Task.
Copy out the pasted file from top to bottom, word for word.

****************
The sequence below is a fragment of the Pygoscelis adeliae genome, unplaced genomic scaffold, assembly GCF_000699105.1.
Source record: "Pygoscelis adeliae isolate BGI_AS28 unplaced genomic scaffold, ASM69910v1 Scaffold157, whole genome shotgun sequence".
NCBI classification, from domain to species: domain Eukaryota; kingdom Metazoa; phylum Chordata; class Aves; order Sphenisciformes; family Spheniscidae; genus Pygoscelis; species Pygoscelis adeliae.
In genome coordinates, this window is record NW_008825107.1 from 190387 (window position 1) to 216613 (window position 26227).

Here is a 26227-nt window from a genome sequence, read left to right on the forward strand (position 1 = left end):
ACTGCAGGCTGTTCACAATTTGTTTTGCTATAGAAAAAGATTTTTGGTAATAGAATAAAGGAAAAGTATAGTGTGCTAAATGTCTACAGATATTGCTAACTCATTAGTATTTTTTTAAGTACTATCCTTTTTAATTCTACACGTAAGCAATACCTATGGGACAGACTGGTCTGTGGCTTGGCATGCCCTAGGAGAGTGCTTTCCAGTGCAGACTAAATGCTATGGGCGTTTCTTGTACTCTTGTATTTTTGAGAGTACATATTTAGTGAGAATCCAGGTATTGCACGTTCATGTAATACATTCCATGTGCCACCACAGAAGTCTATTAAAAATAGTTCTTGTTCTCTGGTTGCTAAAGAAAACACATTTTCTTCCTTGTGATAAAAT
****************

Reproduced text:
The sequence below is a fragment of the Pygoscelis adeliae genome, unplaced genomic scaffold, assembly GCF_000699105.1.
Source record: "Pygoscelis adeliae isolate BGI_AS28 unplaced genomic scaffold, ASM69910v1 Scaffold157, whole genome shotgun sequence".
NCBI classification, from domain to species: domain Eukaryota; kingdom Metazoa; phylum Chordata; class Aves; order Sphenisciformes; family Spheniscidae; genus Pygoscelis; species Pygoscelis adeliae.
In genome coordinates, this window is record NW_008825107.1 from 190387 (window position 1) to 216613 (window position 26227).

Here is a 26227-nt window from a genome sequence, read left to right on the forward strand (position 1 = left end):
ACTGCAGGCTGTTCACAATTTGTTTTGCTATAGAAAAAGATTTTTGGTAATAGAATAAAGGAAAAGTATAGTGTGCTAAATGTCTACAGATATTGCTAACTCATTAGTATTTTTTTAAGTACTATCCTTTTTAATTCTACACGTAAGCAATACCTATGGGACAGACTGGTCTGTGGCTTGGCATGCCCTAGGAGAGTGCTTTCCAGTGCAGACTAAATGCTATGGGCGTTTCTTGTACTCTTGTATTTTTGAGAGTACATATTTAGTGAGAATCCAGGTATTGCACGTTCATGTAATACATTCCATGTGCCACCACAGAAGTCTATTAAAAATAGTTCTTGTTCTCTGGTTGCTAAAGAAAACACATTTTCTTCCTTGTGATAAAAT